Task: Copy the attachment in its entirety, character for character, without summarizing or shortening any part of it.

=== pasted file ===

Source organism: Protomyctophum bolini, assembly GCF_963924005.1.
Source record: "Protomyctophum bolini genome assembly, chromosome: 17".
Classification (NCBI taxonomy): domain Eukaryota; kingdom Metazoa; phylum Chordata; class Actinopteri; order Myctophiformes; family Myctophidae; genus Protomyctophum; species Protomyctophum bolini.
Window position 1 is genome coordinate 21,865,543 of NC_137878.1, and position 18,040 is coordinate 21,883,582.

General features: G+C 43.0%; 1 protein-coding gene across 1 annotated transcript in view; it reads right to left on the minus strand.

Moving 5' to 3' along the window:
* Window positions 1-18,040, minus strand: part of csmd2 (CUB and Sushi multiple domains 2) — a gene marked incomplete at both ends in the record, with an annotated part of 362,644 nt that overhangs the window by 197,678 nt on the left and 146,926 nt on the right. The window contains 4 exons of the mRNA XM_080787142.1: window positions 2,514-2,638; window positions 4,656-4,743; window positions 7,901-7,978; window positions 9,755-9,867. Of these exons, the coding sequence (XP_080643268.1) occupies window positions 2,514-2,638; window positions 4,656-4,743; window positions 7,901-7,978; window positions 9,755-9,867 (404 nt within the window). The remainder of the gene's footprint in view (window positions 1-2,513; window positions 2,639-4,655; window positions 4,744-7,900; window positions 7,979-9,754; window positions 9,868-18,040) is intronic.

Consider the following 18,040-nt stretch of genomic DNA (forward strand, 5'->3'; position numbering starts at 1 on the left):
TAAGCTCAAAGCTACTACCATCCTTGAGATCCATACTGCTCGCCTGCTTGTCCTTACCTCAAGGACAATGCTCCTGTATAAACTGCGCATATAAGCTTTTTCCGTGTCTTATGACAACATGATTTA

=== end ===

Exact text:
Source organism: Protomyctophum bolini, assembly GCF_963924005.1.
Source record: "Protomyctophum bolini genome assembly, chromosome: 17".
Classification (NCBI taxonomy): domain Eukaryota; kingdom Metazoa; phylum Chordata; class Actinopteri; order Myctophiformes; family Myctophidae; genus Protomyctophum; species Protomyctophum bolini.
Window position 1 is genome coordinate 21,865,543 of NC_137878.1, and position 18,040 is coordinate 21,883,582.

General features: G+C 43.0%; 1 protein-coding gene across 1 annotated transcript in view; it reads right to left on the minus strand.

Moving 5' to 3' along the window:
* Window positions 1-18,040, minus strand: part of csmd2 (CUB and Sushi multiple domains 2) — a gene marked incomplete at both ends in the record, with an annotated part of 362,644 nt that overhangs the window by 197,678 nt on the left and 146,926 nt on the right. The window contains 4 exons of the mRNA XM_080787142.1: window positions 2,514-2,638; window positions 4,656-4,743; window positions 7,901-7,978; window positions 9,755-9,867. Of these exons, the coding sequence (XP_080643268.1) occupies window positions 2,514-2,638; window positions 4,656-4,743; window positions 7,901-7,978; window positions 9,755-9,867 (404 nt within the window). The remainder of the gene's footprint in view (window positions 1-2,513; window positions 2,639-4,655; window positions 4,744-7,900; window positions 7,979-9,754; window positions 9,868-18,040) is intronic.

Consider the following 18,040-nt stretch of genomic DNA (forward strand, 5'->3'; position numbering starts at 1 on the left):
TAAGCTCAAAGCTACTACCATCCTTGAGATCCATACTGCTCGCCTGCTTGTCCTTACCTCAAGGACAATGCTCCTGTATAAACTGCGCATATAAGCTTTTTCCGTGTCTTATGACAACATGATTTA